The intestinal immune system provides protection from potential pathogens and promotes beneficial interactions with the commensal microbiota. In turn, the commensal microbiota confers protection to the host from invading pathogens and plays a major role in producing diet-derived nutrients which are essential for host development and survival. Dysregulated immune responses towards commensal microbes manifest in a wide variety of inflammatory and metabolic disorders. Thus, immune regulation of the intestinal microbiota is closely linked with mammalian health and metabolism. However, the pathways governing this relationship are incompletely understood. Intestinal plasma cells produce several grams of immunoglobulin (Ig)A each day, which promotes mutualism with the commensal microbiota and intestinal homeostasis. The constitutive production of large quantities of IgA suggests that significant metabolic resources may be utilised to maintain mucosal antibody responses. To minimise metabolic cost, several biological processes are imprinted with rhythmicity over the 24-hour (circadian) day. Peak responses align with the time of greatest exposure to environmental challenge and/ or nutrient resources, to maximise the response around the time of greatest need. Whether intestinal IgA responses are imprinted with circadian rhythmicity in the steady state is not known. We hypothesised that IgA-mediated regulation of the microbiota is subject to temporal entrainment by circadian cues. We further postulated that dysregulation of rhythmicity in mucosal antibody secretion could have important consequences for host metabolism. Here, I found that intestinal plasma cell-intrinsic IgA secretion exhibits circadian rhythmicity, which was subject to entrainment by dietary-derived metabolic cues and a cell-intrinsic circadian clock. Moreover, I found that compositional and functional oscillations in the intestinal commensal microbiota, and microbial metabolites, are altered in the absence of mucosal antibodies, suggesting that IgA may in part entrain circadian rhythmicity of the microbiota and nutrient availability. Together, these data suggest a previously unappreciated circadian dialogue exists between dietary cues, IgA and the commensal microbiota. This has clinical implications for furthering our understanding of the progression of human metabolic diseases, which are recognised to associate with circadian misalignment.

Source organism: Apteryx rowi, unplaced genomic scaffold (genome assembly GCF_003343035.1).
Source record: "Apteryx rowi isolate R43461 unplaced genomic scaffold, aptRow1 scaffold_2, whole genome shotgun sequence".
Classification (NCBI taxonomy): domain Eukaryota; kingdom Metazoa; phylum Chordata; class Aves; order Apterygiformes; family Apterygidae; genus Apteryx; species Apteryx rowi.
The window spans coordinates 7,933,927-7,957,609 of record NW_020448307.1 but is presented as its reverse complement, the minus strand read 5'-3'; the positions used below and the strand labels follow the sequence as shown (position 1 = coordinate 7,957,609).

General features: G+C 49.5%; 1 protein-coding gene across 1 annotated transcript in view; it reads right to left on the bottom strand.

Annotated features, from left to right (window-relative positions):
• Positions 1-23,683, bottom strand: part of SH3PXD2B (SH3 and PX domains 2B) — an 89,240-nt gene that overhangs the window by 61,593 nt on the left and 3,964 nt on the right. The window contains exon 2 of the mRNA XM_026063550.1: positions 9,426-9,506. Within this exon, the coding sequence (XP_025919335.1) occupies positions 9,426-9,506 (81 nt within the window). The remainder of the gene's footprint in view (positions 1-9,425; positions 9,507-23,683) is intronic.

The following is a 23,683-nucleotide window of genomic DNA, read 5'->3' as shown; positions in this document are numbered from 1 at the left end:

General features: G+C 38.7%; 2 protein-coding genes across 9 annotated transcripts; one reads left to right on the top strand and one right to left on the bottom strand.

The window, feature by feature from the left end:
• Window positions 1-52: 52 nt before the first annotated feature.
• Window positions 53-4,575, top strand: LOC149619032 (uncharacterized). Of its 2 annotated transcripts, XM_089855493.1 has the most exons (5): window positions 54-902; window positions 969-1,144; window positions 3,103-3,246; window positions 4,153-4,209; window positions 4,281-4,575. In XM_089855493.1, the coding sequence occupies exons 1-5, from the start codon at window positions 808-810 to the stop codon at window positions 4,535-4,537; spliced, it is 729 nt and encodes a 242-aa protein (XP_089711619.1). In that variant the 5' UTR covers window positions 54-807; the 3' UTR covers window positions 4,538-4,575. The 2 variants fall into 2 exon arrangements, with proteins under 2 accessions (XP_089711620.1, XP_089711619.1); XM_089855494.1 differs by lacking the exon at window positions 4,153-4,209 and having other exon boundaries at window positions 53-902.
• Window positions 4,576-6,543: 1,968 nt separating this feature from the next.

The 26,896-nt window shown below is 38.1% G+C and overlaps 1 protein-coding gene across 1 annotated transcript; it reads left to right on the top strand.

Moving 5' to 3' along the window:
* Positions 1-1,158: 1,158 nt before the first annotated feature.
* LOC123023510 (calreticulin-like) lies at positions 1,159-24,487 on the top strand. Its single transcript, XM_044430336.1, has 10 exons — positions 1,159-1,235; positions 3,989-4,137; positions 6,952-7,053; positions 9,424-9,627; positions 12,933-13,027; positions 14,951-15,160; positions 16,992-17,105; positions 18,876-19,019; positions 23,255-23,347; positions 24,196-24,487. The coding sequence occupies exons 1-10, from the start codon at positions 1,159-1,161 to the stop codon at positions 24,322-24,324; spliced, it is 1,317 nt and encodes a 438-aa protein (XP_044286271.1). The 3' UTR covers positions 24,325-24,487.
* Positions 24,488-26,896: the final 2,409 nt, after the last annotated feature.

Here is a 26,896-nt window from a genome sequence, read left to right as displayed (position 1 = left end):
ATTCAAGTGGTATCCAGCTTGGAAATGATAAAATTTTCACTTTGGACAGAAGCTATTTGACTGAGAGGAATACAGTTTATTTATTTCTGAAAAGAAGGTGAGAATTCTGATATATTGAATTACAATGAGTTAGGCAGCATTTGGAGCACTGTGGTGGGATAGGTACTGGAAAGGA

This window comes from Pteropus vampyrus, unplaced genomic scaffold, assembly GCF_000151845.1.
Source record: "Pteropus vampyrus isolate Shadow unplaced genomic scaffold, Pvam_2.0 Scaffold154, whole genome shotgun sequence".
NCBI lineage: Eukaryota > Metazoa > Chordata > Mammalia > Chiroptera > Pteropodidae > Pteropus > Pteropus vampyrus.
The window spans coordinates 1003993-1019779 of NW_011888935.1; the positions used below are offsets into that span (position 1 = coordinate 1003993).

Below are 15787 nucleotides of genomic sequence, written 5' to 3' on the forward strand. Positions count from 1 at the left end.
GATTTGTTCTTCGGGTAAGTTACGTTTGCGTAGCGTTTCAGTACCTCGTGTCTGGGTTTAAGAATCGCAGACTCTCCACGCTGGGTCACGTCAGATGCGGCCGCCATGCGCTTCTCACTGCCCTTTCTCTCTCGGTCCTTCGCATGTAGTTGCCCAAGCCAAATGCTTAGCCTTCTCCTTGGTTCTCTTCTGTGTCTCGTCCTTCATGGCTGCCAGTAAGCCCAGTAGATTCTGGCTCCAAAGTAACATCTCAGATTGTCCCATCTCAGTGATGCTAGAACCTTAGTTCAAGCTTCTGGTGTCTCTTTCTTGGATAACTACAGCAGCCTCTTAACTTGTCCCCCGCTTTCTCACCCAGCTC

|Date of Award||1 Aug 2022|
- The University of Manchester
|Supervisor||Richard Grencis (Supervisor) & Matthew Hepworth (Supervisor)|